The next thing to decide is a port to use for the given interface. For the bus, InPort and PS/2 mice, there is little choice: the bus and InPort mice always use /dev/mse0, and the PS/2 mouse is always at /dev/psm0. There may be more than one serial port to which the serial mouse can be attached. Many people often assign the first, built-in serial port /dev/cuau0 to the mouse. You can attach multiple USB mice to your system or to your USB hub. They are accessible as /dev/ums0, /dev/ums1, and so on.
You may want to create a symbolic link /dev/mouse pointing to the real port to which the mouse is connected, so that you can easily distinguish which is your "mouse" port later.
The next step is to guess the appropriate protocol type for the mouse.
utility may be able to automatically determine the protocol type.
utility with the
The command may print sysmouse if the mouse driver supports this protocol type.
Note that the
printed by the
To test if the selected protocol type is correct for the given mouse, enable the mouse pointer in the current virtual console,
vidcontrol -m on
start the mouse daemon in the foreground mode,
moused -f -p <selected_port> -t <selected_protocol>
and see if the mouse pointer travels correctly according to the mouse movement. Then try cut & paste features by clicking the left, right and middle buttons. Type ^C to stop the command.
|device to control the console|
|/dev/mse%d||bus and InPort mouse driver|
|/dev/psm%d||PS/2 mouse driver|
|/dev/sysmouse||virtualized mouse driver|
|/dev/ums%d||USB mouse driver|
|process id of the currently running moused utility|
|UNIX-domain stream socket for X10 MouseRemote events|
moused -p /dev/cuau0 -i type
Let the moused utility determine the protocol type of the mouse at the serial port /dev/cuau0. If successful, the command will print the type, otherwise it will say "unknown".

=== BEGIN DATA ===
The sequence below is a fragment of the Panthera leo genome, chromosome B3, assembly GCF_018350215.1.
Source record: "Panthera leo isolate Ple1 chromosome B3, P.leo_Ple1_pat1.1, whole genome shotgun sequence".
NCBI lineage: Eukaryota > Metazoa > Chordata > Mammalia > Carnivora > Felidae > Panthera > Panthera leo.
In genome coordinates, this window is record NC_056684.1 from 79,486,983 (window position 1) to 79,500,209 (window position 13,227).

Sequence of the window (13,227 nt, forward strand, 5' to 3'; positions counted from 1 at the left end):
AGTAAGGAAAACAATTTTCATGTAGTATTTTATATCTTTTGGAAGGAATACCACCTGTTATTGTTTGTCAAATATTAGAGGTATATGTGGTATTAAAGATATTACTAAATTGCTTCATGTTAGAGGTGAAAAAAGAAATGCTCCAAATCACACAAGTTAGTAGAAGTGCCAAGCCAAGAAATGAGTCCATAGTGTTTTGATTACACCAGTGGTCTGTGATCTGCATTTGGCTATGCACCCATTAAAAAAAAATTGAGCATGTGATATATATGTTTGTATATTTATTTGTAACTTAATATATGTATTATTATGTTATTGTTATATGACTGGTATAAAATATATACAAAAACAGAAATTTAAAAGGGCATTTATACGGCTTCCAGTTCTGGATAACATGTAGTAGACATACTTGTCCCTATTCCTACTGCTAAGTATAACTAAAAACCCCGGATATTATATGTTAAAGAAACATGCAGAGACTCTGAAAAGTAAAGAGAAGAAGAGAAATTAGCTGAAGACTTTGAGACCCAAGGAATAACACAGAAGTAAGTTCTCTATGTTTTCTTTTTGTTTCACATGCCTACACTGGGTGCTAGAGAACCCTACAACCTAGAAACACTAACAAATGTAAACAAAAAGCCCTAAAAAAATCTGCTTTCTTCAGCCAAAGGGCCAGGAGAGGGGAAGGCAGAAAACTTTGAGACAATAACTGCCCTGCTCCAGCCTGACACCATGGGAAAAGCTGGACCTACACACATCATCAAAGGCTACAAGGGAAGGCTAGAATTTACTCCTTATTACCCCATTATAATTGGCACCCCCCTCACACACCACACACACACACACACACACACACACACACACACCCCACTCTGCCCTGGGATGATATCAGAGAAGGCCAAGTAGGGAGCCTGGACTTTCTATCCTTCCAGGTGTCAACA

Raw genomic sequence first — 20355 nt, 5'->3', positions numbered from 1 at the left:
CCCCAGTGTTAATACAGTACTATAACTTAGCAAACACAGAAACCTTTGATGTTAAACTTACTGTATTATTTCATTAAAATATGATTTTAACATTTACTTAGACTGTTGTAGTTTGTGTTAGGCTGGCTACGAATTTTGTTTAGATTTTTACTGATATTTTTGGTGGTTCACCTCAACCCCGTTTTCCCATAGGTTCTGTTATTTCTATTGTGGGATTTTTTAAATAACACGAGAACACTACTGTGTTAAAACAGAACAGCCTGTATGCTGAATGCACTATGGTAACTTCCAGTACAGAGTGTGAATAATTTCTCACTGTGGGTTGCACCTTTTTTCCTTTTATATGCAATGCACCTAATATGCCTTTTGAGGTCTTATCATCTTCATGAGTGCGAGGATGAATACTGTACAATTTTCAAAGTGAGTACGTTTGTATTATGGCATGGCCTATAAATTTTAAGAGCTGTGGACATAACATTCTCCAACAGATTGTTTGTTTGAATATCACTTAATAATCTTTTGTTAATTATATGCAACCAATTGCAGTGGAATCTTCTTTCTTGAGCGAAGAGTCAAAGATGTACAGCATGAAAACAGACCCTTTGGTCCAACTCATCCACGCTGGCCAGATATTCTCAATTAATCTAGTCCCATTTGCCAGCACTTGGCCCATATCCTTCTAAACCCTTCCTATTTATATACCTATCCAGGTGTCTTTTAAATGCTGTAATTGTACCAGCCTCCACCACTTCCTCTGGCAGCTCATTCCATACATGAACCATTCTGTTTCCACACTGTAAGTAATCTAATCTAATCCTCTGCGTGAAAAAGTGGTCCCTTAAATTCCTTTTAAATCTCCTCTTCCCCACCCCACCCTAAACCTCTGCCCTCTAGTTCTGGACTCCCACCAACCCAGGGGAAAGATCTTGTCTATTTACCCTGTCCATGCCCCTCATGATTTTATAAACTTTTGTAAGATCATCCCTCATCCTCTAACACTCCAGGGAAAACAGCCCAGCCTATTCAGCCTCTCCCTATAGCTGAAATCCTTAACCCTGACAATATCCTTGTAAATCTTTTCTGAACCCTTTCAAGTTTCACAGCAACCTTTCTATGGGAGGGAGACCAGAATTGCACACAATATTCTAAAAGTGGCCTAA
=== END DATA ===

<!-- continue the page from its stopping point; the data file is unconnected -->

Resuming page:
moused -p /dev/cuau0 vidcontrol -m on
utility is able to identify the protocol type of the mouse at the specified
port automatically, you can start the daemon without the
moused -p /dev/mouse -t microsoft vidcontrol -m on
Start the mouse daemon on the serial port
The protocol type
is explicitly specified by the
moused -p /dev/mouse -m 1=3 -m 3=1
Assign the physical button 3 (right button) to the logical button 1 (logical left) and the physical button 1 (left) to the logical button 3 (logical right). This will effectively swap the left and right buttons.
moused -p /dev/mouse -t intellimouse -z 4
Report negative Z axis movement (i.e., mouse wheel) as the button 4 pressed and positive Z axis movement (i.e., mouse wheel) as the button 5 pressed.
If you add
ALL ALL = NOPASSWD: /usr/bin/killall -USR1 moused
to your /usr/local/etc/sudoers file, and bind
killall -USR1 moused
to a key in your window manager, you can suspend mouse events on your laptop if you keep brushing over the mouse pad while typing.
Cut and paste functions in the virtual console assume that there
are three buttons on the mouse.
The logical button 1 (logical left) selects a region of text in the
console and copies it to the cut buffer.
The logical button 3 (logical right) extends the selected region.
The logical button 2 (logical middle) pastes the selected text
at the text cursor position.
If the mouse has only two buttons, the middle, `paste' button
is not available.
To obtain the paste function, use the
|MOUSED (8)||May 15, 2008|
|Main index||Section 8||日本語||한국인||Options|
|“||Unix’s “power tools” are more like power switchblades that slice off the operator’s fingers quickly and efficiently.||”|
|— The Unix Haters' handbook|